At one point, Peake’s Rowbotham is approached by a female officer who tells her that Greater Manchester police have decided to reinvestigate the abuse, years after dropping the case. The scene lasts only a few seconds, but stays with you. “Fuck off,” she tells the officer. “No, really, I mean it, fuck off. I’ve been in here, sat in here, for years, and what you’re demanding off me now I couldn’t pay you lot to look at for years. You swan in here with your Prada handbag, asking me to hand it over like you’re checking my gas meter.”

She displays an astonishing mix of emotions: fury, contempt, shock, heartbreak. Throughout, you see a single tear lodged in her eye which she never allows to fall. It is Peake at her very best: not flash, not actorly, just viscerally real.

“Philippa [Lowthorpe], the director, restored my faith in television,” she says. Apart from two series of The Village, an early 20th-century period piece in which she played long-suffering farmer’s wife Grace Middleton, Peake has been conspicuous by her absence from television. Why did she lose faith in TV? “Because there’s no time or money. I’d done a few jobs where I thought, ‘I need to step away from it now, because I don’t want to become one of those actors you meet who works a lot but are very unhappy and moans a lot.’ As soon as you arrive on a job, they let you know they’re unhappy. Certain actors forget they’re really lucky to be doing what they’re doing.” Names, please. She grins, looks tempted, then shakes her head. “I did a series, and it wasn’t Silk – I loved Silk – and after that, I thought, ‘You know what? It’s time to sit and contemplate.’”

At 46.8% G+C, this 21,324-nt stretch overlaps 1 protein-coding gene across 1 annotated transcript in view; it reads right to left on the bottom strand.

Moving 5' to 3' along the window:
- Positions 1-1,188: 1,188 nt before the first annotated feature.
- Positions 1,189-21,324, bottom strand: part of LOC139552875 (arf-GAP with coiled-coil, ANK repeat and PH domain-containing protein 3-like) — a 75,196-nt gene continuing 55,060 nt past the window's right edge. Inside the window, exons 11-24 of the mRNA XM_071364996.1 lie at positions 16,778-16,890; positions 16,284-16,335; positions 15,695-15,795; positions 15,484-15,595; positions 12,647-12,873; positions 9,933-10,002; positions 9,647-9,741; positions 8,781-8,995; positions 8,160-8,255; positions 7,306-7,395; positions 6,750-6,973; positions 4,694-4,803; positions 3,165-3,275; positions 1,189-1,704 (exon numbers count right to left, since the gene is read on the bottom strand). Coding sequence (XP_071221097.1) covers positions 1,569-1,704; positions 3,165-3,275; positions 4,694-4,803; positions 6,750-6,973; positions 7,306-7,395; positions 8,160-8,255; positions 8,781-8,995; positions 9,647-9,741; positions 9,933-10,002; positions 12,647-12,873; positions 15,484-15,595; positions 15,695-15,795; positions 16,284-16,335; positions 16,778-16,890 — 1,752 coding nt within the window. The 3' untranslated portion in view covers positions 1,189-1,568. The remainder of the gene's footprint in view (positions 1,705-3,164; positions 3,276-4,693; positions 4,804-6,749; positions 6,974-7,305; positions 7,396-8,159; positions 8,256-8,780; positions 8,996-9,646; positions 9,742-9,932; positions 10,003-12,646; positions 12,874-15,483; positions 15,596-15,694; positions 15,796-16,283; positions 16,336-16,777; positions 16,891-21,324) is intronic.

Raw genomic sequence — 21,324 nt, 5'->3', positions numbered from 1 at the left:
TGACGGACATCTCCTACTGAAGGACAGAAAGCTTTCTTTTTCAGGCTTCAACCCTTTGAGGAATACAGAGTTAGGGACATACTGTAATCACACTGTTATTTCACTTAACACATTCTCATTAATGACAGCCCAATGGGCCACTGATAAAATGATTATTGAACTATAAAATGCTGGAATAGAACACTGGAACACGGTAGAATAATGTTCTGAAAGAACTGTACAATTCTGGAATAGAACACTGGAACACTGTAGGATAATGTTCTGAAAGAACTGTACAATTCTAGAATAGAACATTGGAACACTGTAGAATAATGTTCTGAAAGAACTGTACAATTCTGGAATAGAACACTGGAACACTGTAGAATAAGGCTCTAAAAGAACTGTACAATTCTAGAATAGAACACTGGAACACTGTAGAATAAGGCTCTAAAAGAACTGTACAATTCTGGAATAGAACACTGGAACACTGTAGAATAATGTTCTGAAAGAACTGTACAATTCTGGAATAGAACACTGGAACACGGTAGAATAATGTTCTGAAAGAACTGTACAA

We’re at a photo studio in Kentish Town, north London. Peake lived in London for a decade, but now she’s back in the north-west (in Salford) – her true home. Peake is a stylish, androgynous dresser. For years, she used to gad around in her grandad’s brogues, bought from the Co-op in the 1950s. Today she arrived wearing high-waisted brown cords, brown shoes, brown socks and a brown cashmere jumper. Every brown is a distinct shade, yet they all complement each other. She says her agent describes the way she dresses as the “Pilgrim father look”.